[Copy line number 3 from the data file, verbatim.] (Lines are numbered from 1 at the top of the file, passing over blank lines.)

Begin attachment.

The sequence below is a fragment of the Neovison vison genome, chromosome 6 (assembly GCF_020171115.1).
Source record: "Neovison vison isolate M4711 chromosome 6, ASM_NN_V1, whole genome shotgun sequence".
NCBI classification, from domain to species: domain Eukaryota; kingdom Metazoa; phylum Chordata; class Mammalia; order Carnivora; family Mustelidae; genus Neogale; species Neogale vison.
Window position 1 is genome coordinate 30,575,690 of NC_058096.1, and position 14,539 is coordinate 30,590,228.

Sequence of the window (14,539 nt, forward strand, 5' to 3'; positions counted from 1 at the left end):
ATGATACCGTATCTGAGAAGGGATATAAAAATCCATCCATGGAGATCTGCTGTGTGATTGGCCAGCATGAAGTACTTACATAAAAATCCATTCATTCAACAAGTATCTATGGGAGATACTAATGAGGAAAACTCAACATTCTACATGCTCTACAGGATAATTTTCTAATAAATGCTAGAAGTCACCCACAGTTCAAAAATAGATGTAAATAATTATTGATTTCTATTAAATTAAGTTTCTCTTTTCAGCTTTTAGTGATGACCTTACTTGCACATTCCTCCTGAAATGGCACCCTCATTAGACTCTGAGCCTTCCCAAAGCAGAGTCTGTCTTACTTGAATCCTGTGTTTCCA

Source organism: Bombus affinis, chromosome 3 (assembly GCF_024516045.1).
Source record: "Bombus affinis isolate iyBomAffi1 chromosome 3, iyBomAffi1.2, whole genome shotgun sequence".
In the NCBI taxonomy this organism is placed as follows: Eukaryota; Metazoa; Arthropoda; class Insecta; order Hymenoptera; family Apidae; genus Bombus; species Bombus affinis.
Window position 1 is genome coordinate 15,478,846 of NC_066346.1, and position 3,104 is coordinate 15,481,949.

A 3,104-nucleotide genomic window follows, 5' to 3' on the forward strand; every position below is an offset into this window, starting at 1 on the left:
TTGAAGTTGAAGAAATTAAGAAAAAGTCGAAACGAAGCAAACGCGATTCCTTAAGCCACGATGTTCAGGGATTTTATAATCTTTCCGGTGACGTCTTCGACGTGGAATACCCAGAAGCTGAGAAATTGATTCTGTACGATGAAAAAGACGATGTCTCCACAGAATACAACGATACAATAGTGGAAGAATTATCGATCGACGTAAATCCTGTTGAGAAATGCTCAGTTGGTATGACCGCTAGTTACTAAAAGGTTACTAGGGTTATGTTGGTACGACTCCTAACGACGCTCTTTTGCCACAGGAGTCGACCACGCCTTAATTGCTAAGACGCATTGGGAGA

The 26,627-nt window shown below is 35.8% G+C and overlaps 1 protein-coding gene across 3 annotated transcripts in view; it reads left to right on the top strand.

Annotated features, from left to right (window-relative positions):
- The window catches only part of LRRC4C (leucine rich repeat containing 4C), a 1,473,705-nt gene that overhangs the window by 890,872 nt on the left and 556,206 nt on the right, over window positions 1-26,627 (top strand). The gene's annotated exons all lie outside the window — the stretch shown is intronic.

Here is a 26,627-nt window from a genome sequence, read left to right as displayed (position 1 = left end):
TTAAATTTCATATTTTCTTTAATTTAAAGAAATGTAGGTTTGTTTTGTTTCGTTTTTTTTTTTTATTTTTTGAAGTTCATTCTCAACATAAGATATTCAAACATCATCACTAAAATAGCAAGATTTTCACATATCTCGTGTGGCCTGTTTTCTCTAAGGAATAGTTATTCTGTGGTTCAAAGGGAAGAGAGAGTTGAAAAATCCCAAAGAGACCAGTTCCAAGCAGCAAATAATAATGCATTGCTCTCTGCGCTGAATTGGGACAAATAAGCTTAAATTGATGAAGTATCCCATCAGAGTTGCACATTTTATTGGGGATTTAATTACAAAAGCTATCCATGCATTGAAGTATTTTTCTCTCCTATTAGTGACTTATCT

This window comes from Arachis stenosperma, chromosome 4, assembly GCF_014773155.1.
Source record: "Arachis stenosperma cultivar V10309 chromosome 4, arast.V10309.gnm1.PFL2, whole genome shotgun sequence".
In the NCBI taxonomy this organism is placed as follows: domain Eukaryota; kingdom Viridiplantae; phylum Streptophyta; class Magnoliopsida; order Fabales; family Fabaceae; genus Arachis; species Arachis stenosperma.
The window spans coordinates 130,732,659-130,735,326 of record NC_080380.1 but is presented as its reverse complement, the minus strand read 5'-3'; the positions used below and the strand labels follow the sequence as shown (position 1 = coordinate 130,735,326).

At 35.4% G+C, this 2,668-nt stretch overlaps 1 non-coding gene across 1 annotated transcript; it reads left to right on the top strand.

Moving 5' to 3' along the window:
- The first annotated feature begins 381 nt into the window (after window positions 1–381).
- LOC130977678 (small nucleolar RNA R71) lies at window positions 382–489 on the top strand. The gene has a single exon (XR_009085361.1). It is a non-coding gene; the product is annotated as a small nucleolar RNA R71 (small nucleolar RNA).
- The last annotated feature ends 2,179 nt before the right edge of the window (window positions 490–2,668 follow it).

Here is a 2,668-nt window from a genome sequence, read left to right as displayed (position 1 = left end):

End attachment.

NCBI classification, from domain to species: domain Eukaryota; kingdom Metazoa; phylum Chordata; class Mammalia; order Carnivora; family Mustelidae; genus Neogale; species Neogale vison.